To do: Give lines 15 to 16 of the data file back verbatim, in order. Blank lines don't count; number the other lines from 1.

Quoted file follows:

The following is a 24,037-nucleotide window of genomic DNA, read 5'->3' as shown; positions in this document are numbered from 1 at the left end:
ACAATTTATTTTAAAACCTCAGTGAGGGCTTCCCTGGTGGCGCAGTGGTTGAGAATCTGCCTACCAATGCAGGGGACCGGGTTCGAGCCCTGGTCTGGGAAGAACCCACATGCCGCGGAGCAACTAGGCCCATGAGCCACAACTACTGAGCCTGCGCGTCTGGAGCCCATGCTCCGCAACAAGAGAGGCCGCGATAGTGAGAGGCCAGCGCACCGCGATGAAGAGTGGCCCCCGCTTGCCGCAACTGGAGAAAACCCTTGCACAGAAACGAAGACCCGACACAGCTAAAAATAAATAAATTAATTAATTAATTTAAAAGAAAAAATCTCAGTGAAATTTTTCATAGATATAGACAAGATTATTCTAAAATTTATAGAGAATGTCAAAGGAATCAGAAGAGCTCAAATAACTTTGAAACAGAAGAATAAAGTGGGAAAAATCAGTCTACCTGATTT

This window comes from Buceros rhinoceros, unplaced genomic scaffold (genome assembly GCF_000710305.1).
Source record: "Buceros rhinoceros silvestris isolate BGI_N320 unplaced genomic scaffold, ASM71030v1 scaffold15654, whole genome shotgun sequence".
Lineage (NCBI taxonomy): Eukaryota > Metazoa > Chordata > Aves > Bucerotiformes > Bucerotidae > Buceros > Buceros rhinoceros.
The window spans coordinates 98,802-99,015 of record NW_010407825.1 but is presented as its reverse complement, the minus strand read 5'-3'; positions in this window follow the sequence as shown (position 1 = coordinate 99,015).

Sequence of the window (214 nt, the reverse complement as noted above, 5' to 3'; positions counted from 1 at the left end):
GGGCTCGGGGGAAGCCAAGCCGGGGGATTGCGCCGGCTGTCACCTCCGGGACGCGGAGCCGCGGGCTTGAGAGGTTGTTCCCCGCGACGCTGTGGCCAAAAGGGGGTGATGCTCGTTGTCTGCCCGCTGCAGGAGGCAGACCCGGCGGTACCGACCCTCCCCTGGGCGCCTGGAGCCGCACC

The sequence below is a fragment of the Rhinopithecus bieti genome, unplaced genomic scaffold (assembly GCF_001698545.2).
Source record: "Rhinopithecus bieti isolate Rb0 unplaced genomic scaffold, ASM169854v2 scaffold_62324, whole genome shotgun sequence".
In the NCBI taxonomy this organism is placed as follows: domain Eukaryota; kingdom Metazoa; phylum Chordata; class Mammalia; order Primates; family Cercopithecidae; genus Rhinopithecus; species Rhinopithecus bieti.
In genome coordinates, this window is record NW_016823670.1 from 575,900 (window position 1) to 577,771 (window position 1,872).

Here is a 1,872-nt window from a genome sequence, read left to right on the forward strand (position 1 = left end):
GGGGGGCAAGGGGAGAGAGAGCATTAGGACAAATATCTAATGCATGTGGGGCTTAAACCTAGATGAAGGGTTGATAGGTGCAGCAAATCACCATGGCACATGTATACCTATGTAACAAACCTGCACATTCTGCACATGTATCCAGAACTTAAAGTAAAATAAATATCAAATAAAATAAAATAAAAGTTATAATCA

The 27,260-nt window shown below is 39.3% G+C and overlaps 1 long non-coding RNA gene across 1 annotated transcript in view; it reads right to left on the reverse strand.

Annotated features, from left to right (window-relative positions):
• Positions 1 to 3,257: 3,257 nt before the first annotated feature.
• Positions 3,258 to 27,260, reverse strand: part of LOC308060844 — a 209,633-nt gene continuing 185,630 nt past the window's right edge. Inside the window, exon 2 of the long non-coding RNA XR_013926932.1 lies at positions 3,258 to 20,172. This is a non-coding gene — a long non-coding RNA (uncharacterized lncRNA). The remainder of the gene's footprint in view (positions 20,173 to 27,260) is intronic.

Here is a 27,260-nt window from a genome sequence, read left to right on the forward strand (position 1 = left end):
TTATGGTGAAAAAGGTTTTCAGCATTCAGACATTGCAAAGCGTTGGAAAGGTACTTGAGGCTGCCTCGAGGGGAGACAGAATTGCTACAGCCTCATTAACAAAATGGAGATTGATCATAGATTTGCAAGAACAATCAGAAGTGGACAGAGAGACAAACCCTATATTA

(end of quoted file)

The 27,260-nt window shown below is 39.3% G+C and overlaps 1 long non-coding RNA gene across 1 annotated transcript in view; it reads right to left on the reverse strand.

Annotated features, from left to right (window-relative positions):